The changing dynamics of the life sciences landscape
The life sciences industry is dynamic and as we move towards 2020 and beyond, associated technologies will continue to converge. The forthcoming political, socio-economic and scientific era will throw up challenges, however, with these challenges will come great opportunities. As times change, pharmaceutical companies will need to employ innovative strategies for success.
Importantly, patients will always be at the heart of the life sciences sector and as the gap between the world’s rich and poor grows, governments will increasingly have to develop ways to partner with the industry in order to make medicinal products as widely available as possible. For pharma, close collaboration with advocacy groups, governments, regulators and investors will be vital for ensuring success.
That success is imminent: by 2020 the pharmaceutical market is anticipated to be worth more than $1.3 trillion, a figure that is arguably unsurprising given the rising incidence of diseases and ageing populations. One major trend is that the incidence of chronic conditions in the developing world is increasingly matching the patterns seen in the developed world. For example, in 2004 an estimated 639 million people living in developing countries suffered from hypertension. In 2025 the number is forecast to reach at least one billion – more than twice the projected rate of increase in that same population over the same timeframe. The outlook is similar when it comes to diabetes. The number of people living with this disease in emerging markets is expected to rise from 84 million in 1995 to 228 million in 2025, with India, the Middle East and South East Asia bearing the worst of the burden.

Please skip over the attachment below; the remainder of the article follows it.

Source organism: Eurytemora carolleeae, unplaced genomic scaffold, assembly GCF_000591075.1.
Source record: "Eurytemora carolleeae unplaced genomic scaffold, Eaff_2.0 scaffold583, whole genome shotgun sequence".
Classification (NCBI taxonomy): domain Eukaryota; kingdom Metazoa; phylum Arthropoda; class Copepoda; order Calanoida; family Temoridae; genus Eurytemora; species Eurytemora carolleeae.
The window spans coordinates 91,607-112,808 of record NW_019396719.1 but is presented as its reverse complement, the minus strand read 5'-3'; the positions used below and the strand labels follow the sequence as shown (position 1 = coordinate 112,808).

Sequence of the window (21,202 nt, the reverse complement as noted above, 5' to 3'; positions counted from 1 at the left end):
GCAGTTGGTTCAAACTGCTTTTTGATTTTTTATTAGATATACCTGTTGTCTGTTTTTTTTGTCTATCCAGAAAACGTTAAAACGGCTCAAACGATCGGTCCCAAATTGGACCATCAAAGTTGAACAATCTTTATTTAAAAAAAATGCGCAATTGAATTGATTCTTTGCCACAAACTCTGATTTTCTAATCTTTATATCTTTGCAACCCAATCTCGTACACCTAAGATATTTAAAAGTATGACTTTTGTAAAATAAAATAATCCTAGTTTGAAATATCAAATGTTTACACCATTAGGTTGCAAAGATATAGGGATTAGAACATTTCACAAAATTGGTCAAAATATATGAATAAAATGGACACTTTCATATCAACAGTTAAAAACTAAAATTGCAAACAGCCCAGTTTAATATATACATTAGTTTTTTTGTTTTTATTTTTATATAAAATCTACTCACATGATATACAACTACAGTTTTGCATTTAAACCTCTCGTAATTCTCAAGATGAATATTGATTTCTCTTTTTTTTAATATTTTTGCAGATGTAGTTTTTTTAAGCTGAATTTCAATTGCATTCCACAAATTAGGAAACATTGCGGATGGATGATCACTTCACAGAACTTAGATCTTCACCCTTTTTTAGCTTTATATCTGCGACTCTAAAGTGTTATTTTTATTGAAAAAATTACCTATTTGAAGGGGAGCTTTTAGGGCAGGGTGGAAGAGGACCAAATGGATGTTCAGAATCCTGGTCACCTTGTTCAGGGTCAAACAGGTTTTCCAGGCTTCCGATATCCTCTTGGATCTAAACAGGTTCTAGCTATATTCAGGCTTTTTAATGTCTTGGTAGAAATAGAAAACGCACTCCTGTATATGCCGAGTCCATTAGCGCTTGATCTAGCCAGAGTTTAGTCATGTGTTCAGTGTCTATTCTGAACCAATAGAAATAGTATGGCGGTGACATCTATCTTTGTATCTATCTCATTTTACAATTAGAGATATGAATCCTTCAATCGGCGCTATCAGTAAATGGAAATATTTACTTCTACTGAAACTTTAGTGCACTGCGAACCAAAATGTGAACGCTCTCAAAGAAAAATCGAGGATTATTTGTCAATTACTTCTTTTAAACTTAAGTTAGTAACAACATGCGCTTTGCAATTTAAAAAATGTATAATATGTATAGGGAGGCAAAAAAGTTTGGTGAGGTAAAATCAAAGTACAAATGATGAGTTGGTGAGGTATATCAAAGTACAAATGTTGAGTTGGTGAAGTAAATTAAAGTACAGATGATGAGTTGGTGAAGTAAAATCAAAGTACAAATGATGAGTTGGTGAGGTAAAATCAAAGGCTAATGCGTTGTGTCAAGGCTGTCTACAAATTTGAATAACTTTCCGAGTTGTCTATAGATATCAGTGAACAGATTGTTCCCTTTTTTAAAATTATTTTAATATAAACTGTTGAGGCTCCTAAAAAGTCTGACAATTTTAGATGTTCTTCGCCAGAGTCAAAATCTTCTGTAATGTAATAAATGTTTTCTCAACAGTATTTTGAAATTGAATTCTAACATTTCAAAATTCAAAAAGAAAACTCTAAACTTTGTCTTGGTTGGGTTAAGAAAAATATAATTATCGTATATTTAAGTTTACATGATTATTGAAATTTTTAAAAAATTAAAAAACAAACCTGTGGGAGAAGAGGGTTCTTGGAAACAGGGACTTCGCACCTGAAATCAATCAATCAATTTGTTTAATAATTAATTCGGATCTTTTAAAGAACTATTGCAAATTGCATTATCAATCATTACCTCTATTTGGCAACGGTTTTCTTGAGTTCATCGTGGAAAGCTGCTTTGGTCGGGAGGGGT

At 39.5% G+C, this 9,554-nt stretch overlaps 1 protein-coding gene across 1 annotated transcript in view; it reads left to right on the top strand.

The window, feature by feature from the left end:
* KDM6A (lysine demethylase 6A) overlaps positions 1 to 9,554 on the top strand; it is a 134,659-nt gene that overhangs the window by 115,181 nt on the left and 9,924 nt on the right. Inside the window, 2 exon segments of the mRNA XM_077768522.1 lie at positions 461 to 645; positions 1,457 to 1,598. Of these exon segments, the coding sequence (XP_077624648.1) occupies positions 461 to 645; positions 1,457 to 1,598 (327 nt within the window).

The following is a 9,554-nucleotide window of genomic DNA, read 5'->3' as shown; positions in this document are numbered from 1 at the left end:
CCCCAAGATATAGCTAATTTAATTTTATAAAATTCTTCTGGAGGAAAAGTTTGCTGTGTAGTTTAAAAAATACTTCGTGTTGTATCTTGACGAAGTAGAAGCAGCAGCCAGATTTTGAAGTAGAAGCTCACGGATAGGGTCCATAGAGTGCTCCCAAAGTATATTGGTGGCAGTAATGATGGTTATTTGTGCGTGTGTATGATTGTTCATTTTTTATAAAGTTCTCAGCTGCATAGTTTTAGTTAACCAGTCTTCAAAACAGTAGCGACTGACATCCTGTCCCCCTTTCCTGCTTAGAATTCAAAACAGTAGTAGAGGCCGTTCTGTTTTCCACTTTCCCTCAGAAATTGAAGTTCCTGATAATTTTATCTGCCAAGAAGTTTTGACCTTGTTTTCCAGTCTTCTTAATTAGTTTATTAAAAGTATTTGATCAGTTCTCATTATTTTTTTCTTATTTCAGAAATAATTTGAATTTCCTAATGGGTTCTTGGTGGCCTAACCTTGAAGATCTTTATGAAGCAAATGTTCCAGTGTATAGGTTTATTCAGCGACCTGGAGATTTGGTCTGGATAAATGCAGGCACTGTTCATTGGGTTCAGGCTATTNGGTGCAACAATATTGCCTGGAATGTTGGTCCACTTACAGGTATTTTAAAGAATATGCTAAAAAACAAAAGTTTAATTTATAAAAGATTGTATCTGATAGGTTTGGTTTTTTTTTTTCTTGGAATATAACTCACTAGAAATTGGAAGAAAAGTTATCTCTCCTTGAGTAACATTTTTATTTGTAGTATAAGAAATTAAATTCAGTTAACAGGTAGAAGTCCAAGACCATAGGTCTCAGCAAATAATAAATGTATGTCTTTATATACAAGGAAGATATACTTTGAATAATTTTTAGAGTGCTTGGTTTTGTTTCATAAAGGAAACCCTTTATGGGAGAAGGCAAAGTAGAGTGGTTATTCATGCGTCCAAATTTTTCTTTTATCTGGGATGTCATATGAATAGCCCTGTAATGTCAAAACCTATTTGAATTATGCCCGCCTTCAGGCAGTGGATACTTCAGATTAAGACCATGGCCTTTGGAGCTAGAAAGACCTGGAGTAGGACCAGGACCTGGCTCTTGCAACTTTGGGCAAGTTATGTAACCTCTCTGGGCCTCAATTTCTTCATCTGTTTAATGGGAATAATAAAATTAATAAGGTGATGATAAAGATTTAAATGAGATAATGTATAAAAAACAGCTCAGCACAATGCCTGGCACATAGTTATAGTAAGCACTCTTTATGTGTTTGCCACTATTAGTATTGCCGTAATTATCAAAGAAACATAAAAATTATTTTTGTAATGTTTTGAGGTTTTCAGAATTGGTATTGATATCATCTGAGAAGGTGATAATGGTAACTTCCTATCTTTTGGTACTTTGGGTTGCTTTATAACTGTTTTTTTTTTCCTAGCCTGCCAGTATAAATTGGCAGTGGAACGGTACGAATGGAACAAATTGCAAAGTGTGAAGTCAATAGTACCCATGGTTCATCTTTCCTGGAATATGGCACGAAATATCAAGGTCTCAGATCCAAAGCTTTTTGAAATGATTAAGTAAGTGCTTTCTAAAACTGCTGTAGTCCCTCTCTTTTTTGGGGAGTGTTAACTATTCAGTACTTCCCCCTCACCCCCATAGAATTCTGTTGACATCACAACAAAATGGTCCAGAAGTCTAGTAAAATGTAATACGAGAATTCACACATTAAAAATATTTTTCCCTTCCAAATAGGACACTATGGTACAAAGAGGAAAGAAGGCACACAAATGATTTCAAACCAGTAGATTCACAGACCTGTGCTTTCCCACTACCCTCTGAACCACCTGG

The United States spends over $10,000 per year on each patient with diabetes. If India’s per capita expenditure rises to one-tenth of this level, the total cost of treating patients with this disease will be over $73.5 billion by 2025. Conversely, preventing 10% of the population from developing diabetes would save $8 billion a year.
Thus, governments will have to devote a much larger proportion of their healthcare expenditure to preventative measures and reward the development of vaccines and cures more highly than they do medicines associated with disease management. This shift presents many opportunities. Pharmaceutical companies will need to consider ‘total healthcare packages’, a business model that will fit the precision medicine concept of niche, customised medicines for defined patient populations. Indeed, industry’s best hope of earning higher returns lies in the development of packages of products and services targeted at patients with specific disease subtypes. In order to capitalise on this the pharmaceutical industry needs to start by focusing on research into diseases rather than compounds.